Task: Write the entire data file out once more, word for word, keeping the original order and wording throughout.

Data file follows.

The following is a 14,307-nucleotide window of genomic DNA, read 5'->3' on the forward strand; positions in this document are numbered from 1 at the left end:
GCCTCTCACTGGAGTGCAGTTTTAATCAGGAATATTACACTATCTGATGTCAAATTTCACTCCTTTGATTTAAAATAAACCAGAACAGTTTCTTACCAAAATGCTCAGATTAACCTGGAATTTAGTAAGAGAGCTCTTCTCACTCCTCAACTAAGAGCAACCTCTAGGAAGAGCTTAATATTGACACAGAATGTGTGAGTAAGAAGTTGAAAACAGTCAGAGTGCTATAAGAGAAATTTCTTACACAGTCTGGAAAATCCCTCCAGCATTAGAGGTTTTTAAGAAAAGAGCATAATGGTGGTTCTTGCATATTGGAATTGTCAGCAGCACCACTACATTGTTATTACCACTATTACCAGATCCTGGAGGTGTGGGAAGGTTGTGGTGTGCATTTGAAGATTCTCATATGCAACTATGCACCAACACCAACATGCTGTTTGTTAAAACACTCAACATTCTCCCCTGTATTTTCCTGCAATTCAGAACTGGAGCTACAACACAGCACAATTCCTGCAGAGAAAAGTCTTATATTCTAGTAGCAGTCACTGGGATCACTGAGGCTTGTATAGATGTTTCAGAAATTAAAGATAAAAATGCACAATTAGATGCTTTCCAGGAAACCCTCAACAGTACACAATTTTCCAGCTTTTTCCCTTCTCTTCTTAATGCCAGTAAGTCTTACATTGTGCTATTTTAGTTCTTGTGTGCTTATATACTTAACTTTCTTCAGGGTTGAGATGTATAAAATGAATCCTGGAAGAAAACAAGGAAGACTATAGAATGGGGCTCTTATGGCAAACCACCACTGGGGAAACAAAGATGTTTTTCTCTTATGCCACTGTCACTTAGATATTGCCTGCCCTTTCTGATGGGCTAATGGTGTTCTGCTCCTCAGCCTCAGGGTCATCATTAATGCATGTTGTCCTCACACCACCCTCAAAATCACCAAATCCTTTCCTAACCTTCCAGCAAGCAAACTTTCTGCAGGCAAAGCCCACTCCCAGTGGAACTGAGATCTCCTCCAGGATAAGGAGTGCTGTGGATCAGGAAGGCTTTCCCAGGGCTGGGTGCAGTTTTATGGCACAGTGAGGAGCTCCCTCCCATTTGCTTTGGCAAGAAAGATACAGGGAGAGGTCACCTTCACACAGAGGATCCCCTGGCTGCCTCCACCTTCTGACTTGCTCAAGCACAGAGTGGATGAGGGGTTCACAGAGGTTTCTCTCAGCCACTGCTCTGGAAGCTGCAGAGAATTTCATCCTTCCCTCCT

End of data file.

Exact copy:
The following is a 14,307-nucleotide window of genomic DNA, read 5'->3' on the forward strand; positions in this document are numbered from 1 at the left end:
GCCTCTCACTGGAGTGCAGTTTTAATCAGGAATATTACACTATCTGATGTCAAATTTCACTCCTTTGATTTAAAATAAACCAGAACAGTTTCTTACCAAAATGCTCAGATTAACCTGGAATTTAGTAAGAGAGCTCTTCTCACTCCTCAACTAAGAGCAACCTCTAGGAAGAGCTTAATATTGACACAGAATGTGTGAGTAAGAAGTTGAAAACAGTCAGAGTGCTATAAGAGAAATTTCTTACACAGTCTGGAAAATCCCTCCAGCATTAGAGGTTTTTAAGAAAAGAGCATAATGGTGGTTCTTGCATATTGGAATTGTCAGCAGCACCACTACATTGTTATTACCACTATTACCAGATCCTGGAGGTGTGGGAAGGTTGTGGTGTGCATTTGAAGATTCTCATATGCAACTATGCACCAACACCAACATGCTGTTTGTTAAAACACTCAACATTCTCCCCTGTATTTTCCTGCAATTCAGAACTGGAGCTACAACACAGCACAATTCCTGCAGAGAAAAGTCTTATATTCTAGTAGCAGTCACTGGGATCACTGAGGCTTGTATAGATGTTTCAGAAATTAAAGATAAAAATGCACAATTAGATGCTTTCCAGGAAACCCTCAACAGTACACAATTTTCCAGCTTTTTCCCTTCTCTTCTTAATGCCAGTAAGTCTTACATTGTGCTATTTTAGTTCTTGTGTGCTTATATACTTAACTTTCTTCAGGGTTGAGATGTATAAAATGAATCCTGGAAGAAAACAAGGAAGACTATAGAATGGGGCTCTTATGGCAAACCACCACTGGGGAAACAAAGATGTTTTTCTCTTATGCCACTGTCACTTAGATATTGCCTGCCCTTTCTGATGGGCTAATGGTGTTCTGCTCCTCAGCCTCAGGGTCATCATTAATGCATGTTGTCCTCACACCACCCTCAAAATCACCAAATCCTTTCCTAACCTTCCAGCAAGCAAACTTTCTGCAGGCAAAGCCCACTCCCAGTGGAACTGAGATCTCCTCCAGGATAAGGAGTGCTGTGGATCAGGAAGGCTTTCCCAGGGCTGGGTGCAGTTTTATGGCACAGTGAGGAGCTCCCTCCCATTTGCTTTGGCAAGAAAGATACAGGGAGAGGTCACCTTCACACAGAGGATCCCCTGGCTGCCTCCACCTTCTGACTTGCTCAAGCACAGAGTGGATGAGGGGTTCACAGAGGTTTCTCTCAGCCACTGCTCTGGAAGCTGCAGAGAATTTCATCCTTCCCTCCT